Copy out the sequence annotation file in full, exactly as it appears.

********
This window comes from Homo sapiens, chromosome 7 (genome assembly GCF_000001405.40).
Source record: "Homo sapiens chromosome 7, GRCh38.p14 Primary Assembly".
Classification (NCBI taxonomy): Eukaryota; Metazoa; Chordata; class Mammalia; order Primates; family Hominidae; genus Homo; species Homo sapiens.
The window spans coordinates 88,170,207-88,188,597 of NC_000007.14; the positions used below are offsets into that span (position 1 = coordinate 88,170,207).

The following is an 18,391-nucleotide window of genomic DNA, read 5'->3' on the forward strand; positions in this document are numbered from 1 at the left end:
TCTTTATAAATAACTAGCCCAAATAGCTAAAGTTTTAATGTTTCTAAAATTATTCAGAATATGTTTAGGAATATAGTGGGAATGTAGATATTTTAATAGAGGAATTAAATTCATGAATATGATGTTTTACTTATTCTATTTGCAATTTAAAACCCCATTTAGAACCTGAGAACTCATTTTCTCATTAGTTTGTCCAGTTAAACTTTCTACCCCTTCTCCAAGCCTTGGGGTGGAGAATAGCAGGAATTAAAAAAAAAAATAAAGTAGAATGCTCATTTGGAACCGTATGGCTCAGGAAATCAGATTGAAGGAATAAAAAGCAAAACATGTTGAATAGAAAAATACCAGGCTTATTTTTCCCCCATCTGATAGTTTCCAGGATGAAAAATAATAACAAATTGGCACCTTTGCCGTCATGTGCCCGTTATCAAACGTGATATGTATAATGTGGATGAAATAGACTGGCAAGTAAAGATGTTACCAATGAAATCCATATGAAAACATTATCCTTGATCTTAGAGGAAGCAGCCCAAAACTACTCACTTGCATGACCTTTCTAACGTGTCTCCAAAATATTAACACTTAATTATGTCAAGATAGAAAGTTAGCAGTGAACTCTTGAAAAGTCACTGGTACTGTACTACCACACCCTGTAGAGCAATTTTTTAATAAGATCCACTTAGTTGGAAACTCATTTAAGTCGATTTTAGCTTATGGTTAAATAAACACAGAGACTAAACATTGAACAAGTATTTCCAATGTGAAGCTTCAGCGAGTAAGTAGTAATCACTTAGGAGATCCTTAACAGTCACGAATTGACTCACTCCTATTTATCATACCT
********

This window comes from Homo sapiens, chromosome 7 (genome assembly GCF_000001405.40).
Source record: "Homo sapiens chromosome 7, GRCh38.p14 Primary Assembly".
Classification (NCBI taxonomy): Eukaryota; Metazoa; Chordata; class Mammalia; order Primates; family Hominidae; genus Homo; species Homo sapiens.
The window spans coordinates 88,170,207-88,188,597 of NC_000007.14; the positions used below are offsets into that span (position 1 = coordinate 88,170,207).

The following is an 18,391-nucleotide window of genomic DNA, read 5'->3' on the forward strand; positions in this document are numbered from 1 at the left end:
TCTTTATAAATAACTAGCCCAAATAGCTAAAGTTTTAATGTTTCTAAAATTATTCAGAATATGTTTAGGAATATAGTGGGAATGTAGATATTTTAATAGAGGAATTAAATTCATGAATATGATGTTTTACTTATTCTATTTGCAATTTAAAACCCCATTTAGAACCTGAGAACTCATTTTCTCATTAGTTTGTCCAGTTAAACTTTCTACCCCTTCTCCAAGCCTTGGGGTGGAGAATAGCAGGAATTAAAAAAAAAAATAAAGTAGAATGCTCATTTGGAACCGTATGGCTCAGGAAATCAGATTGAAGGAATAAAAAGCAAAACATGTTGAATAGAAAAATACCAGGCTTATTTTTCCCCCATCTGATAGTTTCCAGGATGAAAAATAATAACAAATTGGCACCTTTGCCGTCATGTGCCCGTTATCAAACGTGATATGTATAATGTGGATGAAATAGACTGGCAAGTAAAGATGTTACCAATGAAATCCATATGAAAACATTATCCTTGATCTTAGAGGAAGCAGCCCAAAACTACTCACTTGCATGACCTTTCTAACGTGTCTCCAAAATATTAACACTTAATTATGTCAAGATAGAAAGTTAGCAGTGAACTCTTGAAAAGTCACTGGTACTGTACTACCACACCCTGTAGAGCAATTTTTTAATAAGATCCACTTAGTTGGAAACTCATTTAAGTCGATTTTAGCTTATGGTTAAATAAACACAGAGACTAAACATTGAACAAGTATTTCCAATGTGAAGCTTCAGCGAGTAAGTAGTAATCACTTAGGAGATCCTTAACAGTCACGAATTGACTCACTCCTATTTATCATACCT